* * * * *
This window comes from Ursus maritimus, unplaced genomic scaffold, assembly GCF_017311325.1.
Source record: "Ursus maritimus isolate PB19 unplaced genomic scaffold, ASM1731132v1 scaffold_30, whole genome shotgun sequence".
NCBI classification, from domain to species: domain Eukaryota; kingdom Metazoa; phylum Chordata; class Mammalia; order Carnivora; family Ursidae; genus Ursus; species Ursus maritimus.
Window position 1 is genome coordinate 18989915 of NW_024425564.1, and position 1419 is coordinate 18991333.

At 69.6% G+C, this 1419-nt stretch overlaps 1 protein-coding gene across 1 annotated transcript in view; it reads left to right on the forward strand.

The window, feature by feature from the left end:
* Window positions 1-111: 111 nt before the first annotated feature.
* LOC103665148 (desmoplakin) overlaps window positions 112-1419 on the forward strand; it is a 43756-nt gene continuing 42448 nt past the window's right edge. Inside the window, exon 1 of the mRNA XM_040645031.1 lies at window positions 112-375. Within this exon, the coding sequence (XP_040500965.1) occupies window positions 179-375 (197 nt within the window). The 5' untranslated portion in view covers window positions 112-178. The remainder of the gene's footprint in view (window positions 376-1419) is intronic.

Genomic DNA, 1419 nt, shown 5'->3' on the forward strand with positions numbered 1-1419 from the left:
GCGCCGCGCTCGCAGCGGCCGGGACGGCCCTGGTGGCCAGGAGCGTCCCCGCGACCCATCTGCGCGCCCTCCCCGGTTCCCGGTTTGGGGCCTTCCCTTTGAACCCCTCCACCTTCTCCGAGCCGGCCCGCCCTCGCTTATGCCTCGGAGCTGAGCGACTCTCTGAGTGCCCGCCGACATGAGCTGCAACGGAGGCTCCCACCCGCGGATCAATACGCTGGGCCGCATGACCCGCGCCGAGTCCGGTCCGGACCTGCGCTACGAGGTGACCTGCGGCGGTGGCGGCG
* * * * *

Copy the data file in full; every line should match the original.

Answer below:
This window comes from Ursus maritimus, unplaced genomic scaffold, assembly GCF_017311325.1.
Source record: "Ursus maritimus isolate PB19 unplaced genomic scaffold, ASM1731132v1 scaffold_30, whole genome shotgun sequence".
NCBI classification, from domain to species: domain Eukaryota; kingdom Metazoa; phylum Chordata; class Mammalia; order Carnivora; family Ursidae; genus Ursus; species Ursus maritimus.
Window position 1 is genome coordinate 18989915 of NW_024425564.1, and position 1419 is coordinate 18991333.

At 69.6% G+C, this 1419-nt stretch overlaps 1 protein-coding gene across 1 annotated transcript in view; it reads left to right on the forward strand.

The window, feature by feature from the left end:
* Window positions 1-111: 111 nt before the first annotated feature.
* LOC103665148 (desmoplakin) overlaps window positions 112-1419 on the forward strand; it is a 43756-nt gene continuing 42448 nt past the window's right edge. Inside the window, exon 1 of the mRNA XM_040645031.1 lies at window positions 112-375. Within this exon, the coding sequence (XP_040500965.1) occupies window positions 179-375 (197 nt within the window). The 5' untranslated portion in view covers window positions 112-178. The remainder of the gene's footprint in view (window positions 376-1419) is intronic.

Genomic DNA, 1419 nt, shown 5'->3' on the forward strand with positions numbered 1-1419 from the left:
GCGCCGCGCTCGCAGCGGCCGGGACGGCCCTGGTGGCCAGGAGCGTCCCCGCGACCCATCTGCGCGCCCTCCCCGGTTCCCGGTTTGGGGCCTTCCCTTTGAACCCCTCCACCTTCTCCGAGCCGGCCCGCCCTCGCTTATGCCTCGGAGCTGAGCGACTCTCTGAGTGCCCGCCGACATGAGCTGCAACGGAGGCTCCCACCCGCGGATCAATACGCTGGGCCGCATGACCCGCGCCGAGTCCGGTCCGGACCTGCGCTACGAGGTGACCTGCGGCGGTGGCGGCG